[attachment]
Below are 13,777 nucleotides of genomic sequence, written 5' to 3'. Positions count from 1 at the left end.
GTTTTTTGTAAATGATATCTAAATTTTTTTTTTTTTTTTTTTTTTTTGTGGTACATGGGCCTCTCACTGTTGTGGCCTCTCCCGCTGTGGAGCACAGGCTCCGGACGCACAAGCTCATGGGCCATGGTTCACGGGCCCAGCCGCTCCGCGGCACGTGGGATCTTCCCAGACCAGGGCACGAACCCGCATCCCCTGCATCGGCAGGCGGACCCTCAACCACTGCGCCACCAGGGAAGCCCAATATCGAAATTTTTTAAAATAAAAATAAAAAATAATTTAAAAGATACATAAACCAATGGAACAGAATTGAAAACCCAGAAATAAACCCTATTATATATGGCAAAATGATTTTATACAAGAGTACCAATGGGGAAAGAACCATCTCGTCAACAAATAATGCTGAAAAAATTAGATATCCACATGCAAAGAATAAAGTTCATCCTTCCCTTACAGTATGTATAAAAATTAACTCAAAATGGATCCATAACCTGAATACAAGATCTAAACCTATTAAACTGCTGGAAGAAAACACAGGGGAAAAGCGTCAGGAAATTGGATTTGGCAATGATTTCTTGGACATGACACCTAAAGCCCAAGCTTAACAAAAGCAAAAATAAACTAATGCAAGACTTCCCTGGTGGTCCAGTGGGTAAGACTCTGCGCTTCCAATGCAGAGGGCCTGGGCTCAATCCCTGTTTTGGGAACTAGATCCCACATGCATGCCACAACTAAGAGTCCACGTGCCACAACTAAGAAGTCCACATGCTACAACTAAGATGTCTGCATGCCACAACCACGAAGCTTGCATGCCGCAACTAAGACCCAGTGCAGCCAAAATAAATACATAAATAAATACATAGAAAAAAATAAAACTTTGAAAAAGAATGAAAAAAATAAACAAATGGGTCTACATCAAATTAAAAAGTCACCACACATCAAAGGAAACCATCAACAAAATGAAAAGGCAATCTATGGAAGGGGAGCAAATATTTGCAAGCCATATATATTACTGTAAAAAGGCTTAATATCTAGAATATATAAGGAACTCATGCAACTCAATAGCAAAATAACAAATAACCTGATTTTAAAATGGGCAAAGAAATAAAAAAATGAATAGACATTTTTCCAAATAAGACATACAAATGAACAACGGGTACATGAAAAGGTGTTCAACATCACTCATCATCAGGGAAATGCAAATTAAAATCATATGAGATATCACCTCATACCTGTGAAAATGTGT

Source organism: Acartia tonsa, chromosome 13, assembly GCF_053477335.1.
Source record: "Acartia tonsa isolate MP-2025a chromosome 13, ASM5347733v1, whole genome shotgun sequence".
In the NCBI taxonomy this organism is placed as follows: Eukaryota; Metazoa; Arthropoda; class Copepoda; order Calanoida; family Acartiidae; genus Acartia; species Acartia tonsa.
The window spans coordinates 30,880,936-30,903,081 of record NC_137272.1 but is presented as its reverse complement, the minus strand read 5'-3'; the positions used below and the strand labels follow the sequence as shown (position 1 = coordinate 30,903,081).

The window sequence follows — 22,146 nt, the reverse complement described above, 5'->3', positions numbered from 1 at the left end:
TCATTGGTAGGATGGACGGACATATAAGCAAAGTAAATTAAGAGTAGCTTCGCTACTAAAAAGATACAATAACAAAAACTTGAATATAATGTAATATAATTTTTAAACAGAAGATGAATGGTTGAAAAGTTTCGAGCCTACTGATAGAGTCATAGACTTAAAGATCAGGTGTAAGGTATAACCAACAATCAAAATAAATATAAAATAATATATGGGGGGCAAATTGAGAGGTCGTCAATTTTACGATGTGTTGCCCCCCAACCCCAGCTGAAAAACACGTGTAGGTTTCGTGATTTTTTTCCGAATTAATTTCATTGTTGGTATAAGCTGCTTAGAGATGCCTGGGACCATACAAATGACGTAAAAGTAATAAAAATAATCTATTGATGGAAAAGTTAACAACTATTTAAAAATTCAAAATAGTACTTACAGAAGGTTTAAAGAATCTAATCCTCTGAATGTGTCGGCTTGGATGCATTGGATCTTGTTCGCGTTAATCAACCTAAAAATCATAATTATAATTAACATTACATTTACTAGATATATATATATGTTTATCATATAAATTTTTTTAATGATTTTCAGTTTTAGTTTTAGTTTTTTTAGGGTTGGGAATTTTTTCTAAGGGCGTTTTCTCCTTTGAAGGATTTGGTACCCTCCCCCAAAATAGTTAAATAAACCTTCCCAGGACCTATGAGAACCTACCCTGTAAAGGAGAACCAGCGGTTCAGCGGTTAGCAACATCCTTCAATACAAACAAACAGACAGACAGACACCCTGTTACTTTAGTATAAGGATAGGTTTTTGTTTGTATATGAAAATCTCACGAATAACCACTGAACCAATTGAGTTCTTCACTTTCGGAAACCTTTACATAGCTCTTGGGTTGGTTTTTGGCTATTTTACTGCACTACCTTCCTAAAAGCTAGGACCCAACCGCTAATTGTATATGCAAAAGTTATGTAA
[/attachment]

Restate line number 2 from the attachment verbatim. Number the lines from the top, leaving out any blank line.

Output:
GTTTTTTGTAAATGATATCTAAATTTTTTTTTTTTTTTTTTTTTTTTGTGGTACATGGGCCTCTCACTGTTGTGGCCTCTCCCGCTGTGGAGCACAGGCTCCGGACGCACAAGCTCATGGGCCATGGTTCACGGGCCCAGCCGCTCCGCGGCACGTGGGATCTTCCCAGACCAGGGCACGAACCCGCATCCCCTGCATCGGCAGGCGGACCCTCAACCACTGCGCCACCAGGGAAGCCCAATATCGAAATTTTTTAAAATAAAAATAAAAAATAATTTAAAAGATACATAAACCAATGGAACAGAATTGAAAACCCAGAAATAAACCCTATTATATATGGCAAAATGATTTTATACAAGAGTACCAATGGGGAAAGAACCATCTCGTCAACAAATAATGCTGAAAAAATTAGATATCCACATGCAAAGAATAAAGTTCATCCTTCCCTTACAGTATGTATAAAAATTAACTCAAAATGGATCCATAACCTGAATACAAGATCTAAACCTATTAAACTGCTGGAAGAAAACACAGGGGAAAAGCGTCAGGAAATTGGATTTGGCAATGATTTCTTGGACATGACACCTAAAGCCCAAGCTTAACAAAAGCAAAAATAAACTAATGCAAGACTTCCCTGGTGGTCCAGTGGGTAAGACTCTGCGCTTCCAATGCAGAGGGCCTGGGCTCAATCCCTGTTTTGGGAACTAGATCCCACATGCATGCCACAACTAAGAGTCCACGTGCCACAACTAAGAAGTCCACATGCTACAACTAAGATGTCTGCATGCCACAACCACGAAGCTTGCATGCCGCAACTAAGACCCAGTGCAGCCAAAATAAATACATAAATAAATACATAGAAAAAAATAAAACTTTGAAAAAGAATGAAAAAAATAAACAAATGGGTCTACATCAAATTAAAAAGTCACCACACATCAAAGGAAACCATCAACAAAATGAAAAGGCAATCTATGGAAGGGGAGCAAATATTTGCAAGCCATATATATTACTGTAAAAAGGCTTAATATCTAGAATATATAAGGAACTCATGCAACTCAATAGCAAAATAACAAATAACCTGATTTTAAAATGGGCAAAGAAATAAAAAAATGAATAGACATTTTTCCAAATAAGACATACAAATGAACAACGGGTACATGAAAAGGTGTTCAACATCACTCATCATCAGGGAAATGCAAATTAAAATCATATGAGATATCACCTCATACCTGTGAAAATGTGT